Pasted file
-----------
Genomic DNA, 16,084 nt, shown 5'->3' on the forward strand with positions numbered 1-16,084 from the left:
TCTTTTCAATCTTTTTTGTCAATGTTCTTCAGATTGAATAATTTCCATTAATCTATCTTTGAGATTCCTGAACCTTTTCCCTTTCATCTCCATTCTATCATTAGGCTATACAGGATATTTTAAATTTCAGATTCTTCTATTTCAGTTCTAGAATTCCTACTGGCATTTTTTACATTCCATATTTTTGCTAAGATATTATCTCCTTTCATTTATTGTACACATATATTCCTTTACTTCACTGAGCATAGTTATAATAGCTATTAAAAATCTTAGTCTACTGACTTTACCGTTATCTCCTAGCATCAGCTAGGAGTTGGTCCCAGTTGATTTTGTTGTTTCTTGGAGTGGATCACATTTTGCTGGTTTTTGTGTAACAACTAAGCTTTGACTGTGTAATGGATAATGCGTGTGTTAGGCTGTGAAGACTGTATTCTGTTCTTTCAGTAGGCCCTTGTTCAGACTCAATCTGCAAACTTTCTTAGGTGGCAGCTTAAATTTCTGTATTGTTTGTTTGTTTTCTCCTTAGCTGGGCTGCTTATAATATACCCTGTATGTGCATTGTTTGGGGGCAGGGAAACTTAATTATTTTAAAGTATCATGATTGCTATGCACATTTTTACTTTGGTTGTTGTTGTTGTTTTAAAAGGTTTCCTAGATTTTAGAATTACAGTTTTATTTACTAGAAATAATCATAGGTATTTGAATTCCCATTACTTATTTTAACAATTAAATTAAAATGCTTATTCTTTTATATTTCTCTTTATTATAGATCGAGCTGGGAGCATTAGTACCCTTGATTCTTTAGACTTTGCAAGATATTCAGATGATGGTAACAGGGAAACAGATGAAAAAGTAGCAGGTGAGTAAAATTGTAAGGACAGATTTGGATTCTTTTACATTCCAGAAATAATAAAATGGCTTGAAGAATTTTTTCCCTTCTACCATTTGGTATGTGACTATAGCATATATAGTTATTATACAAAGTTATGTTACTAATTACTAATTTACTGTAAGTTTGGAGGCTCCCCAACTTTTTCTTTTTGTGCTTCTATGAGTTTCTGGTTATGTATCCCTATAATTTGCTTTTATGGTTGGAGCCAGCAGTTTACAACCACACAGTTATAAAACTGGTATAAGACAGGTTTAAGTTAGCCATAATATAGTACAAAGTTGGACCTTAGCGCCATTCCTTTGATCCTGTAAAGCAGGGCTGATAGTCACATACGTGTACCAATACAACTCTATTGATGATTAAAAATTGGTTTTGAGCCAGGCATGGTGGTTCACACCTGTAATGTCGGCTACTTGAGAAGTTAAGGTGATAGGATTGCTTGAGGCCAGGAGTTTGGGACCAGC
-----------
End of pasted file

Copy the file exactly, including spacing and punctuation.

Genomic DNA, 16,084 nt, shown 5'->3' on the forward strand with positions numbered 1-16,084 from the left:
TCTTTTCAATCTTTTTTGTCAATGTTCTTCAGATTGAATAATTTCCATTAATCTATCTTTGAGATTCCTGAACCTTTTCCCTTTCATCTCCATTCTATCATTAGGCTATACAGGATATTTTAAATTTCAGATTCTTCTATTTCAGTTCTAGAATTCCTACTGGCATTTTTTACATTCCATATTTTTGCTAAGATATTATCTCCTTTCATTTATTGTACACATATATTCCTTTACTTCACTGAGCATAGTTATAATAGCTATTAAAAATCTTAGTCTACTGACTTTACCGTTATCTCCTAGCATCAGCTAGGAGTTGGTCCCAGTTGATTTTGTTGTTTCTTGGAGTGGATCACATTTTGCTGGTTTTTGTGTAACAACTAAGCTTTGACTGTGTAATGGATAATGCGTGTGTTAGGCTGTGAAGACTGTATTCTGTTCTTTCAGTAGGCCCTTGTTCAGACTCAATCTGCAAACTTTCTTAGGTGGCAGCTTAAATTTCTGTATTGTTTGTTTGTTTTCTCCTTAGCTGGGCTGCTTATAATATACCCTGTATGTGCATTGTTTGGGGGCAGGGAAACTTAATTATTTTAAAGTATCATGATTGCTATGCACATTTTTACTTTGGTTGTTGTTGTTGTTTTAAAAGGTTTCCTAGATTTTAGAATTACAGTTTTATTTACTAGAAATAATCATAGGTATTTGAATTCCCATTACTTATTTTAACAATTAAATTAAAATGCTTATTCTTTTATATTTCTCTTTATTATAGATCGAGCTGGGAGCATTAGTACCCTTGATTCTTTAGACTTTGCAAGATATTCAGATGATGGTAACAGGGAAACAGATGAAAAAGTAGCAGGTGAGTAAAATTGTAAGGACAGATTTGGATTCTTTTACATTCCAGAAATAATAAAATGGCTTGAAGAATTTTTTCCCTTCTACCATTTGGTATGTGACTATAGCATATATAGTTATTATACAAAGTTATGTTACTAATTACTAATTTACTGTAAGTTTGGAGGCTCCCCAACTTTTTCTTTTTGTGCTTCTATGAGTTTCTGGTTATGTATCCCTATAATTTGCTTTTATGGTTGGAGCCAGCAGTTTACAACCACACAGTTATAAAACTGGTATAAGACAGGTTTAAGTTAGCCATAATATAGTACAAAGTTGGACCTTAGCGCCATTCCTTTGATCCTGTAAAGCAGGGCTGATAGTCACATACGTGTACCAATACAACTCTATTGATGATTAAAAATTGGTTTTGAGCCAGGCATGGTGGTTCACACCTGTAATGTCGGCTACTTGAGAAGTTAAGGTGATAGGATTGCTTGAGGCCAGGAGTTTGGGACCAGC